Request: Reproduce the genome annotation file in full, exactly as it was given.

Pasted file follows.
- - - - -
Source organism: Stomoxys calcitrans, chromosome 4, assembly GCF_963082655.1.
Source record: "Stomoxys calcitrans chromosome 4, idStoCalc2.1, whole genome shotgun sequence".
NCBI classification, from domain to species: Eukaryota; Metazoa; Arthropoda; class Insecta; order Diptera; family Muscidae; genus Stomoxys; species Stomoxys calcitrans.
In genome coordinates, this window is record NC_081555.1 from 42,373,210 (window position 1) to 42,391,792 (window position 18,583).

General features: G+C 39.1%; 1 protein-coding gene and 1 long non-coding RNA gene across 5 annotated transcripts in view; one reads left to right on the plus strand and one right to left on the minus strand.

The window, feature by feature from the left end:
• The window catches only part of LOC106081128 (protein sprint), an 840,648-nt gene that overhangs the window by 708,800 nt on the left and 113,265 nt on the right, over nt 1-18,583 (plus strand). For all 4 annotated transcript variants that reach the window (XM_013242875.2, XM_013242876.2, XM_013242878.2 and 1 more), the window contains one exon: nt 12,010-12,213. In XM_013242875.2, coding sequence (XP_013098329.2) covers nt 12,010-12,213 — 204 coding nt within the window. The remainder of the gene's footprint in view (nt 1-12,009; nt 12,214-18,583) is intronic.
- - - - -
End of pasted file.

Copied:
Source organism: Stomoxys calcitrans, chromosome 4, assembly GCF_963082655.1.
Source record: "Stomoxys calcitrans chromosome 4, idStoCalc2.1, whole genome shotgun sequence".
NCBI classification, from domain to species: Eukaryota; Metazoa; Arthropoda; class Insecta; order Diptera; family Muscidae; genus Stomoxys; species Stomoxys calcitrans.
In genome coordinates, this window is record NC_081555.1 from 42,373,210 (window position 1) to 42,391,792 (window position 18,583).

General features: G+C 39.1%; 1 protein-coding gene and 1 long non-coding RNA gene across 5 annotated transcripts in view; one reads left to right on the plus strand and one right to left on the minus strand.

The window, feature by feature from the left end:
• The window catches only part of LOC106081128 (protein sprint), an 840,648-nt gene that overhangs the window by 708,800 nt on the left and 113,265 nt on the right, over nt 1-18,583 (plus strand). For all 4 annotated transcript variants that reach the window (XM_013242875.2, XM_013242876.2, XM_013242878.2 and 1 more), the window contains one exon: nt 12,010-12,213. In XM_013242875.2, coding sequence (XP_013098329.2) covers nt 12,010-12,213 — 204 coding nt within the window. The remainder of the gene's footprint in view (nt 1-12,009; nt 12,214-18,583) is intronic.